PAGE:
By / March 4, 2024

End of Cannabis in Thailand: Health Ministry Implements Ban

Thailand aims to prohibit the recreational use of cannabis by the end of the year. The Ministry of Health has announced the introduction of restrictions.

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Implementation of Restrictions

Thailand plans to impose restrictions on the recreational use of cannabis by the end of the current year, as announced by the health minister of the country. Authorities emphasize that improper use of this substance has a negative impact on Thai youth.

According to the new regulations, Thailand prohibits the use of cannabis for non-medical purposes while leaving room for its medical application.

“The government will draft a bill next month, which will then be submitted to the parliament for approval before the year-end,” said Cholnan Srikaew, the health minister of Thailand.

The Decline of Cannabis Stores in Thailand

The minister explains that the lack of appropriate legal regulations regarding the handling of cannabis results in its abuse. “Improper use of hemp harms Thai youth and may lead to the use of other narcotics,” he adds.

With the implementation of the new regulations, stores selling cannabis will be closed, and the cultivation of cannabis in home settings will once again become illegal. The Ministry of Health estimates that there are currently around 20,000 such retail points.

“Under the new law, cannabis will be classified as a controlled plant, meaning its cultivation will require special permission,” the minister states. “We encourage the cultivation of cannabis for medical and health sector purposes,” he adds.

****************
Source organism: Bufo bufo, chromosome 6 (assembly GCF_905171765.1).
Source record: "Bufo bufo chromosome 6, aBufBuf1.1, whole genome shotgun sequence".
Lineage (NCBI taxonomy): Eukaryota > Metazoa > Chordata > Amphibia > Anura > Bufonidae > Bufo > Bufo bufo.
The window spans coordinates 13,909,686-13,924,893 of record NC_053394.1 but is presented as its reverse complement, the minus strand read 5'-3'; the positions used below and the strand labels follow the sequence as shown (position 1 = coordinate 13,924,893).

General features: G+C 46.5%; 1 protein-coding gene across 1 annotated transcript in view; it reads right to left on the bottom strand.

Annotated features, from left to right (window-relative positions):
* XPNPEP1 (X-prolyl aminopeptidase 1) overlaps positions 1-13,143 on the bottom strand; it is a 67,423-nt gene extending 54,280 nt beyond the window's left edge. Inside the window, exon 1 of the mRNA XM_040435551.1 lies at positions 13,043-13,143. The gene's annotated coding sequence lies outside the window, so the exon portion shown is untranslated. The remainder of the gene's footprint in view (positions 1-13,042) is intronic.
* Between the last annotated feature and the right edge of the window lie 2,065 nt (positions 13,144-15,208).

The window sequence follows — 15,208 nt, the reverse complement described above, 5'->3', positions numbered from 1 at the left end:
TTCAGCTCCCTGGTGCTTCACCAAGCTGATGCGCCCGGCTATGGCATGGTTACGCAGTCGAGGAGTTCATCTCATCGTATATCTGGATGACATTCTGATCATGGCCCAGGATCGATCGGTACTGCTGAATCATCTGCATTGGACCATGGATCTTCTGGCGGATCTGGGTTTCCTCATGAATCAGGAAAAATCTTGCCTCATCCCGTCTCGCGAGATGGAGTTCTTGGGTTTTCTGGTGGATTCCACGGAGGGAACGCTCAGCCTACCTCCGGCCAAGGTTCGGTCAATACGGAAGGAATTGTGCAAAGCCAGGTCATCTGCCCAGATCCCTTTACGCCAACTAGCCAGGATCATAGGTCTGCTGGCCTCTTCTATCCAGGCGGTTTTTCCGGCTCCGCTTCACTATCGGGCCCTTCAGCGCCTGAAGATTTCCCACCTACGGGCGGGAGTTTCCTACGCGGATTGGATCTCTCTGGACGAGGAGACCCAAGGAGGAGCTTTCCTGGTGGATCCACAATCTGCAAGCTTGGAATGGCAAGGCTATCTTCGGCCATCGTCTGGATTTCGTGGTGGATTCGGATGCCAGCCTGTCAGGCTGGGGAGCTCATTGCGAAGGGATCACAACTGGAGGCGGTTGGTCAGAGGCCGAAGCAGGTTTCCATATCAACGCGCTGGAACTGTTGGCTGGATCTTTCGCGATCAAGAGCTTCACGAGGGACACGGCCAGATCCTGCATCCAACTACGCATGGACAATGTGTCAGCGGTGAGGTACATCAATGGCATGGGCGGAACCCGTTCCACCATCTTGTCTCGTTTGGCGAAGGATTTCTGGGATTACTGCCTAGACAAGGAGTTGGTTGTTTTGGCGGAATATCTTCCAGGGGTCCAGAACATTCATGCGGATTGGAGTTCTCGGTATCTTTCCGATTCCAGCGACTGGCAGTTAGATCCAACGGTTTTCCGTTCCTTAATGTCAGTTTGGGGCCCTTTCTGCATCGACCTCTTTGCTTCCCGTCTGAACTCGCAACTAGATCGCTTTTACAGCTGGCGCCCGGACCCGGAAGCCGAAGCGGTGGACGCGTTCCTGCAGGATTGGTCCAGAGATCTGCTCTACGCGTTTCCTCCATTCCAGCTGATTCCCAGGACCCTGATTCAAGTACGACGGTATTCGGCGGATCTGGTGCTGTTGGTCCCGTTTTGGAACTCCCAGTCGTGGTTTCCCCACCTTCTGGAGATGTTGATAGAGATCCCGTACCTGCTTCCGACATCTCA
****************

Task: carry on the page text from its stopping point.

Strengthening Sanctions for Illegal Cultivation and Distribution of Cannabis

The Thai regulations provide for a fine of up to 60,000 baht (approximately $1,700) for recreational cannabis use. Selling cannabis for recreational purposes, as well as participating in its promotion or marketing, carries a penalty of up to one year of imprisonment or a fine of up to 100,000 baht (about $2,800), and in some cases, both penalties may apply.

The new law also introduces harsher penalties for the cultivation of cannabis without proper permits, with the possibility of imprisonment ranging from one to three years and fines ranging from 20,000 baht ($560) to 300,000 baht ($8,000).

Cholnan emphasized that the Thai government appreciates the economic benefits of the hemp sector and will provide a transitional period for businesses to adapt to the new regulations. This will allow shops to continue operating until their licenses expire, facilitating transformation into legally operating hemp clinics. He also emphasized that the new regulations will not negatively impact the tourism industry.

Following the liberalization of marijuana regulations in 2018, allowing for its medical and recreational use from 2022, the market for stores offering cannabis rapidly expanded in Thailand.

Ban Marks Significant Backpedalling By Thailand

This legislative change marks a significant shift in drug policy for Thailand, which until recently was a leader in liberalizing cannabis regulations on the Asian continent. These actions were interpreted as a step towards normalization and social acceptance, but the latest decisions of the authorities show that Thailand is leaning towards a more restrictive policy, especially in light of concerns about the impact of marijuana on younger generations.

The focus on protecting public health and youth safety in Thailand seems to be the main motive behind these changes. Imposing stricter penalties for those violating the new regulations aims to limit access to marijuana among minors and prevent potential increases in addiction and drug-related crime.

(Featured image by Per Meistrup (CC BY-SA 4.0) via Wikimedia Commons)

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